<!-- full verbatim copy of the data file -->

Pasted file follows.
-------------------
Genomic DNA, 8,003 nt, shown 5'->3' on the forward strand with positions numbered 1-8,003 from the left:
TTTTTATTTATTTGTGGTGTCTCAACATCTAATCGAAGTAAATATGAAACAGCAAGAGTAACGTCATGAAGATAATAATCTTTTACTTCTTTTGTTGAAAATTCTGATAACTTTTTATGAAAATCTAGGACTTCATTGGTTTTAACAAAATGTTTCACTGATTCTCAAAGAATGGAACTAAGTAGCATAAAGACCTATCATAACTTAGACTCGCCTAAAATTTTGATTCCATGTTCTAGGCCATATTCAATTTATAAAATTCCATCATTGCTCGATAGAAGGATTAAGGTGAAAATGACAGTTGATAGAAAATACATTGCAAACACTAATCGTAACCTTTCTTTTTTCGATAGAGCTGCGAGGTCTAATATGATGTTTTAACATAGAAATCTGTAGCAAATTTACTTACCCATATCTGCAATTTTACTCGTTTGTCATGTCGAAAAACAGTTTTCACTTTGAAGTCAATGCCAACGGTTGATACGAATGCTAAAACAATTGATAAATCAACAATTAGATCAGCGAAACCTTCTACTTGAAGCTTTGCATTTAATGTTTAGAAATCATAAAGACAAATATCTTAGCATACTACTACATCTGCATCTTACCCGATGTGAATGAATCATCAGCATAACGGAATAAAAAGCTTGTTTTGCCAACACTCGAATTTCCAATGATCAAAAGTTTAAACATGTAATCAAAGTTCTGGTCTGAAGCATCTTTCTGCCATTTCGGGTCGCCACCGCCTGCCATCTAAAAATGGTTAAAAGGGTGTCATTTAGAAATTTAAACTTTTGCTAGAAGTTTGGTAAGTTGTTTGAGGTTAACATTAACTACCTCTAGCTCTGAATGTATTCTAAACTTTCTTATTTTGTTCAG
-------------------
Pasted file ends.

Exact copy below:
Genomic DNA, 8,003 nt, shown 5'->3' on the forward strand with positions numbered 1-8,003 from the left:
TTTTTATTTATTTGTGGTGTCTCAACATCTAATCGAAGTAAATATGAAACAGCAAGAGTAACGTCATGAAGATAATAATCTTTTACTTCTTTTGTTGAAAATTCTGATAACTTTTTATGAAAATCTAGGACTTCATTGGTTTTAACAAAATGTTTCACTGATTCTCAAAGAATGGAACTAAGTAGCATAAAGACCTATCATAACTTAGACTCGCCTAAAATTTTGATTCCATGTTCTAGGCCATATTCAATTTATAAAATTCCATCATTGCTCGATAGAAGGATTAAGGTGAAAATGACAGTTGATAGAAAATACATTGCAAACACTAATCGTAACCTTTCTTTTTTCGATAGAGCTGCGAGGTCTAATATGATGTTTTAACATAGAAATCTGTAGCAAATTTACTTACCCATATCTGCAATTTTACTCGTTTGTCATGTCGAAAAACAGTTTTCACTTTGAAGTCAATGCCAACGGTTGATACGAATGCTAAAACAATTGATAAATCAACAATTAGATCAGCGAAACCTTCTACTTGAAGCTTTGCATTTAATGTTTAGAAATCATAAAGACAAATATCTTAGCATACTACTACATCTGCATCTTACCCGATGTGAATGAATCATCAGCATAACGGAATAAAAAGCTTGTTTTGCCAACACTCGAATTTCCAATGATCAAAAGTTTAAACATGTAATCAAAGTTCTGGTCTGAAGCATCTTTCTGCCATTTCGGGTCGCCACCGCCTGCCATCTAAAAATGGTTAAAAGGGTGTCATTTAGAAATTTAAACTTTTGCTAGAAGTTTGGTAAGTTGTTTGAGGTTAACATTAACTACCTCTAGCTCTGAATGTATTCTAAACTTTCTTATTTTGTTCAG